Quality standard statement 2
 Quality statementChildren and adolescents with bronchiectasis are taught appropriate ACTs by a respiratory physiotherapist.
 Quality measure• Structure: evidence of local arrangements to ensure that all children and adolescents with bronchiectasis are reviewed by a paediatric respiratory physiotherapist.
• Process: proportion of children and adolescents with bronchiectasis who received education on ACTs by a paediatric respiratory physiotherapist.
• Numerator: the number of children and adolescents with a diagnosis of bronchiectasis who received education on ACTs by a paediatric respiratory physiotherapist.
• Denominator: the total number of children and adolescents diagnosed with bronchiectasis.
 Description of what the quality statement means for each audience• Health service providers/commissioners ensure systems are in place to allow children and adolescents with bronchiectasis to see a paediatric respiratory physiotherapist.
• HCPs ensure that all children and adolescents with a diagnosis of bronchiectasis are: 1) referred to a paediatric respiratory physiotherapist to be taught ACTs, 2) have the appropriate equipment where relevant, and 3) advised of the frequency of ACTs during stable and exacerbation states.
• Health service providers/commissioners ensure that access to paediatric respiratory physiotherapists is available.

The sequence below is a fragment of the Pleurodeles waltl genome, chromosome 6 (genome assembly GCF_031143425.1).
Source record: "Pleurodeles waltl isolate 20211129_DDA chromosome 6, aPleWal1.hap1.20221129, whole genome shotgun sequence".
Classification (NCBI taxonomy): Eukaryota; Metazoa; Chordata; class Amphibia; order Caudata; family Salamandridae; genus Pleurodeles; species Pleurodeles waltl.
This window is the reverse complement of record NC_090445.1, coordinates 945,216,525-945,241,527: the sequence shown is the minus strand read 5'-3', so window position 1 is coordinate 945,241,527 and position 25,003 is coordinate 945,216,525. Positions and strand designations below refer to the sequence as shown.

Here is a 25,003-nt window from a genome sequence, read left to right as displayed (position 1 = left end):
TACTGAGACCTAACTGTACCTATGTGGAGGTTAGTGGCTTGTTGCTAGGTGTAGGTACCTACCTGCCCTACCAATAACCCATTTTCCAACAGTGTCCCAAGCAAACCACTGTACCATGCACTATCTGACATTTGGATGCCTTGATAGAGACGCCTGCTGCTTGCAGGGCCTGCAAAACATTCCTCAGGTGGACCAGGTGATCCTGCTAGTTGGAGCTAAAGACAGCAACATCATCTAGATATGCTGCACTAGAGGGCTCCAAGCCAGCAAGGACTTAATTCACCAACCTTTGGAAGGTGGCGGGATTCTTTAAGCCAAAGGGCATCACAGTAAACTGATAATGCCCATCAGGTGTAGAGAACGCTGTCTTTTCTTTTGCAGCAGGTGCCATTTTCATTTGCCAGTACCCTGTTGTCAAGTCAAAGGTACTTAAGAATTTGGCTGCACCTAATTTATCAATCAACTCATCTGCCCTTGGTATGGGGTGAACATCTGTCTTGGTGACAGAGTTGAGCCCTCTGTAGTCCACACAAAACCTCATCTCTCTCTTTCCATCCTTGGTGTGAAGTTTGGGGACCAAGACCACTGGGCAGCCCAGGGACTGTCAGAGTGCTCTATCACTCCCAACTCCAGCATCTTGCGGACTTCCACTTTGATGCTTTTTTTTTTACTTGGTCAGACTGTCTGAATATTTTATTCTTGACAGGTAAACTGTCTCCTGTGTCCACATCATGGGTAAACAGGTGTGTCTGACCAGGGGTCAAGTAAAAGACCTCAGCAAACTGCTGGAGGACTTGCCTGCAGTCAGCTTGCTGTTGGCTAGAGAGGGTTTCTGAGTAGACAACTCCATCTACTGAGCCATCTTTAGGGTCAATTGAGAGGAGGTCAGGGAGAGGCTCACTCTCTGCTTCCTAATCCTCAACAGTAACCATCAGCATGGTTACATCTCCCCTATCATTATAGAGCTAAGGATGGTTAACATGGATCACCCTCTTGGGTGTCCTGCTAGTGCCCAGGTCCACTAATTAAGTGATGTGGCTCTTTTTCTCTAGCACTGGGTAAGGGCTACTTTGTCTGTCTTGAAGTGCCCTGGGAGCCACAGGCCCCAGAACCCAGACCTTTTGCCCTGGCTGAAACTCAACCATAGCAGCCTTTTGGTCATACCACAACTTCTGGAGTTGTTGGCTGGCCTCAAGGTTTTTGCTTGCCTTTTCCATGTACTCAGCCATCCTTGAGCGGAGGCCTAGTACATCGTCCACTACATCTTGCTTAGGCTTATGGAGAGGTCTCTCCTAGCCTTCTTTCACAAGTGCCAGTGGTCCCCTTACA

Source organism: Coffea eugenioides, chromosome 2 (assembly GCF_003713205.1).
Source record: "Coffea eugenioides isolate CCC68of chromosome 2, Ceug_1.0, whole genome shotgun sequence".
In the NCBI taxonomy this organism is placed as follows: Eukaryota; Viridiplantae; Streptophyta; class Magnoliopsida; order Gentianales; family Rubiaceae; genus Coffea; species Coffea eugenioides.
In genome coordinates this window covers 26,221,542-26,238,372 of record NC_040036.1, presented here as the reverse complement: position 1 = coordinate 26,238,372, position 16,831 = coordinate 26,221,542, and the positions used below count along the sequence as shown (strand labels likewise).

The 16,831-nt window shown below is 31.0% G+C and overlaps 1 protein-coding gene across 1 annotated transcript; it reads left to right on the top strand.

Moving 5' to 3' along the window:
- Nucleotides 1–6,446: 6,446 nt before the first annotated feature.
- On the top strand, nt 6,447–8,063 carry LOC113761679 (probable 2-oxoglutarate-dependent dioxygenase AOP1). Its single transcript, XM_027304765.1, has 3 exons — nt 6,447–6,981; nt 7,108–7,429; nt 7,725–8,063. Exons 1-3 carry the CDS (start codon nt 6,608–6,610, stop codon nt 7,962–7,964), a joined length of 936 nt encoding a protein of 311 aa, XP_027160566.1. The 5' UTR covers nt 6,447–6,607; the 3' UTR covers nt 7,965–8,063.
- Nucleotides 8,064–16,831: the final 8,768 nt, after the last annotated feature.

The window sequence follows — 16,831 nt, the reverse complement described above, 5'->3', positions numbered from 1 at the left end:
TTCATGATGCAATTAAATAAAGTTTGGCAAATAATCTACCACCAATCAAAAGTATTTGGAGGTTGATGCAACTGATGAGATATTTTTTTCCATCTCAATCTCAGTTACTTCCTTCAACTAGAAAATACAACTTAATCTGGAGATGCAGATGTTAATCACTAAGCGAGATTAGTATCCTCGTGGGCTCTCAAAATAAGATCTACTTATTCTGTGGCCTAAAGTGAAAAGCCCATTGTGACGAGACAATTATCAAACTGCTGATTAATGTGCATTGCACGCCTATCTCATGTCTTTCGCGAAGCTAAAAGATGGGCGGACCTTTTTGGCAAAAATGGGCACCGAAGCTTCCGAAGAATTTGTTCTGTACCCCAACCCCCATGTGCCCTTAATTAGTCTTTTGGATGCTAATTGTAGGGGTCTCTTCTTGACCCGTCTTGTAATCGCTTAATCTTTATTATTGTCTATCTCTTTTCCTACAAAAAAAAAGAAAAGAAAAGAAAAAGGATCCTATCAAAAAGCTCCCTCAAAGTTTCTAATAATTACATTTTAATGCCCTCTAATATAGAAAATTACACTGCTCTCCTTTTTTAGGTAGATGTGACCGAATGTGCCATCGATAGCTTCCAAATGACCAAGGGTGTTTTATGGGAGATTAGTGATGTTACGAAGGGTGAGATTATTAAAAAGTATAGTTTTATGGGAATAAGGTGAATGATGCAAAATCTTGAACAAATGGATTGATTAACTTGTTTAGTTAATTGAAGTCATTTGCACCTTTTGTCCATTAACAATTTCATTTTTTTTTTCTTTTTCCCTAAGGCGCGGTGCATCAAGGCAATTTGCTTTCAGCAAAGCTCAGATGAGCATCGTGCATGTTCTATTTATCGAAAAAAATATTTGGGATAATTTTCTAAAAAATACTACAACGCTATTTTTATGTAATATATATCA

• Children and adolescents with a diagnosis of bronchiectasis are: 1) are taught appropriate ACTs by a paediatric respiratory physiotherapist, 2) have the necessary equipment, and 3) advised of the frequency and duration with which these ACTs should be undertaken.
 Relevant existing indicatorsNone identified.
 Other possible national data sourcesNone identified.
 Source referencesERS guideline for managing children and adolescents with bronchiectasis [12].
 Rationale• Children and adolescents with a diagnosis of bronchiectasis and their parents/guardians should receive specific education on ACTs.
• Individualised ACTs that are development- and age-appropriate are best taught by a paediatric-trained chest physiotherapist with their frequency also individualised.
• As children and adolescents mature, techniques may need to be changed and thus, the ACT type and frequency is best reviewed at least biannually by physiotherapists with expertise in paediatric respiratory care.
• During acute exacerbations of bronchiectasis, children and adolescents should receive ACTs more frequently.
Quality standard statement 3
 Quality statementChildren and adolescents with bronchiectasis with an acute exacerbation are prescribed at least 14 days of antibiotics.